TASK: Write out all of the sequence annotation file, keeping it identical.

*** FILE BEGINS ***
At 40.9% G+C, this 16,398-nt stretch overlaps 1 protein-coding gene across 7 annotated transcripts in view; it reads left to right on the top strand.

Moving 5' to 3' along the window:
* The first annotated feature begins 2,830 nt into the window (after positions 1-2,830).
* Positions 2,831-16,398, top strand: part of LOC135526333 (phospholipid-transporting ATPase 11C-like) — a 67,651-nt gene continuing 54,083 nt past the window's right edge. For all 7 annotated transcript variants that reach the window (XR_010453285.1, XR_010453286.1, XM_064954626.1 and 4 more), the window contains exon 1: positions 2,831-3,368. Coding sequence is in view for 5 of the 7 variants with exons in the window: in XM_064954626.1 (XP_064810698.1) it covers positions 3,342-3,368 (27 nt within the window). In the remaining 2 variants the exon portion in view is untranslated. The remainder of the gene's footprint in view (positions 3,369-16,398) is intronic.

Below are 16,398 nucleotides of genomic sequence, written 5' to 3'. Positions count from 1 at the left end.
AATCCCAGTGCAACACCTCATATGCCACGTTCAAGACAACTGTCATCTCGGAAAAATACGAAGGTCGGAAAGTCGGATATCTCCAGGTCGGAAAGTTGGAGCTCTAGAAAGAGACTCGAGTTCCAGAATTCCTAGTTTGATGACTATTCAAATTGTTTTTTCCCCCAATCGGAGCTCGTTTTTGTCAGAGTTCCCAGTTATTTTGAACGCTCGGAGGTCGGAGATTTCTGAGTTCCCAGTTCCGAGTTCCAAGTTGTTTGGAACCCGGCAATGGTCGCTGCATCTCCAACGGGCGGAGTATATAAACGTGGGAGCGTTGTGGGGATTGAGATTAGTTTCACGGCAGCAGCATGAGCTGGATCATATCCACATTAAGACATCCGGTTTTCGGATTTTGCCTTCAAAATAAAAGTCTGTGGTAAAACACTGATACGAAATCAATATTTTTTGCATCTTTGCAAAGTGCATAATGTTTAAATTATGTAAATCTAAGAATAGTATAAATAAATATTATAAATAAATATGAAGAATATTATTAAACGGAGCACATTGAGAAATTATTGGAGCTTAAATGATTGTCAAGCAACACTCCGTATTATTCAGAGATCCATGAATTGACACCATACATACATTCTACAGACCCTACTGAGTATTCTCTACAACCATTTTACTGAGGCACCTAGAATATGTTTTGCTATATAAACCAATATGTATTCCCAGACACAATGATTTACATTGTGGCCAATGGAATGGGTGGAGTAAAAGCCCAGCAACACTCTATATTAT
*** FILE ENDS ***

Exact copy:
At 40.9% G+C, this 16,398-nt stretch overlaps 1 protein-coding gene across 7 annotated transcripts in view; it reads left to right on the top strand.

Moving 5' to 3' along the window:
* The first annotated feature begins 2,830 nt into the window (after positions 1-2,830).
* Positions 2,831-16,398, top strand: part of LOC135526333 (phospholipid-transporting ATPase 11C-like) — a 67,651-nt gene continuing 54,083 nt past the window's right edge. For all 7 annotated transcript variants that reach the window (XR_010453285.1, XR_010453286.1, XM_064954626.1 and 4 more), the window contains exon 1: positions 2,831-3,368. Coding sequence is in view for 5 of the 7 variants with exons in the window: in XM_064954626.1 (XP_064810698.1) it covers positions 3,342-3,368 (27 nt within the window). In the remaining 2 variants the exon portion in view is untranslated. The remainder of the gene's footprint in view (positions 3,369-16,398) is intronic.

Below are 16,398 nucleotides of genomic sequence, written 5' to 3'. Positions count from 1 at the left end.
AATCCCAGTGCAACACCTCATATGCCACGTTCAAGACAACTGTCATCTCGGAAAAATACGAAGGTCGGAAAGTCGGATATCTCCAGGTCGGAAAGTTGGAGCTCTAGAAAGAGACTCGAGTTCCAGAATTCCTAGTTTGATGACTATTCAAATTGTTTTTTCCCCCAATCGGAGCTCGTTTTTGTCAGAGTTCCCAGTTATTTTGAACGCTCGGAGGTCGGAGATTTCTGAGTTCCCAGTTCCGAGTTCCAAGTTGTTTGGAACCCGGCAATGGTCGCTGCATCTCCAACGGGCGGAGTATATAAACGTGGGAGCGTTGTGGGGATTGAGATTAGTTTCACGGCAGCAGCATGAGCTGGATCATATCCACATTAAGACATCCGGTTTTCGGATTTTGCCTTCAAAATAAAAGTCTGTGGTAAAACACTGATACGAAATCAATATTTTTTGCATCTTTGCAAAGTGCATAATGTTTAAATTATGTAAATCTAAGAATAGTATAAATAAATATTATAAATAAATATGAAGAATATTATTAAACGGAGCACATTGAGAAATTATTGGAGCTTAAATGATTGTCAAGCAACACTCCGTATTATTCAGAGATCCATGAATTGACACCATACATACATTCTACAGACCCTACTGAGTATTCTCTACAACCATTTTACTGAGGCACCTAGAATATGTTTTGCTATATAAACCAATATGTATTCCCAGACACAATGATTTACATTGTGGCCAATGGAATGGGTGGAGTAAAAGCCCAGCAACACTCTATATTAT